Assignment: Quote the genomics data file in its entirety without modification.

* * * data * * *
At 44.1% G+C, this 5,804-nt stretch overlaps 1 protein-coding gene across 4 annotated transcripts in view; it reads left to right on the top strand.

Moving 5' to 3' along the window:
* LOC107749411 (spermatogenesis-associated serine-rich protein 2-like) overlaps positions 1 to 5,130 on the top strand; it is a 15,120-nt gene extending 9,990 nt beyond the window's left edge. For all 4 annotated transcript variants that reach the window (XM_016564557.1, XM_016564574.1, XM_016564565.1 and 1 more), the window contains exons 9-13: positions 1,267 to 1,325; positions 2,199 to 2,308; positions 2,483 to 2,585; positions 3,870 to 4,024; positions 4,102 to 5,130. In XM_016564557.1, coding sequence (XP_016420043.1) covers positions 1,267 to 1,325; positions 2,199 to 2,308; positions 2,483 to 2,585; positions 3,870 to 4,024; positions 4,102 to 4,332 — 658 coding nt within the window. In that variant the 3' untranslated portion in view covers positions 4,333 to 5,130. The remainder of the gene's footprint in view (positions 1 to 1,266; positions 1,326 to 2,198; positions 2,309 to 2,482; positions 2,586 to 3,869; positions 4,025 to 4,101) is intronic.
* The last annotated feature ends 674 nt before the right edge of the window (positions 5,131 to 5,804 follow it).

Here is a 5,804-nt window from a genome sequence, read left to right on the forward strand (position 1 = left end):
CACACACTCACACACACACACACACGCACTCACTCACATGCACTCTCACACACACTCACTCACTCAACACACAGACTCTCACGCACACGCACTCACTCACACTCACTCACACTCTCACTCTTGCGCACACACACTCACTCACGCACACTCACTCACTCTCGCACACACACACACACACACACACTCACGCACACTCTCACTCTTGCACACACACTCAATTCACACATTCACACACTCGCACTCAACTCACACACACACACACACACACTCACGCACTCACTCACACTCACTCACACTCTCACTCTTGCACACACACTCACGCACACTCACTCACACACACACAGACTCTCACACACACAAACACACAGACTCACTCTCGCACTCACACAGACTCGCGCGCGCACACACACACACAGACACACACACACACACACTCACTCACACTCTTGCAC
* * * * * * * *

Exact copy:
At 44.1% G+C, this 5,804-nt stretch overlaps 1 protein-coding gene across 4 annotated transcripts in view; it reads left to right on the top strand.

Moving 5' to 3' along the window:
* LOC107749411 (spermatogenesis-associated serine-rich protein 2-like) overlaps positions 1 to 5,130 on the top strand; it is a 15,120-nt gene extending 9,990 nt beyond the window's left edge. For all 4 annotated transcript variants that reach the window (XM_016564557.1, XM_016564574.1, XM_016564565.1 and 1 more), the window contains exons 9-13: positions 1,267 to 1,325; positions 2,199 to 2,308; positions 2,483 to 2,585; positions 3,870 to 4,024; positions 4,102 to 5,130. In XM_016564557.1, coding sequence (XP_016420043.1) covers positions 1,267 to 1,325; positions 2,199 to 2,308; positions 2,483 to 2,585; positions 3,870 to 4,024; positions 4,102 to 4,332 — 658 coding nt within the window. In that variant the 3' untranslated portion in view covers positions 4,333 to 5,130. The remainder of the gene's footprint in view (positions 1 to 1,266; positions 1,326 to 2,198; positions 2,309 to 2,482; positions 2,586 to 3,869; positions 4,025 to 4,101) is intronic.
* The last annotated feature ends 674 nt before the right edge of the window (positions 5,131 to 5,804 follow it).

Here is a 5,804-nt window from a genome sequence, read left to right on the forward strand (position 1 = left end):
CACACACTCACACACACACACACACGCACTCACTCACATGCACTCTCACACACACTCACTCACTCAACACACAGACTCTCACGCACACGCACTCACTCACACTCACTCACACTCTCACTCTTGCGCACACACACTCACTCACGCACACTCACTCACTCTCGCACACACACACACACACACACACTCACGCACACTCTCACTCTTGCACACACACTCAATTCACACATTCACACACTCGCACTCAACTCACACACACACACACACACACTCACGCACTCACTCACACTCACTCACACTCTCACTCTTGCACACACACTCACGCACACTCACTCACACACACACAGACTCTCACACACACAAACACACAGACTCACTCTCGCACTCACACAGACTCGCGCGCGCACACACACACACAGACACACACACACACACACTCACTCACACTCTTGCAC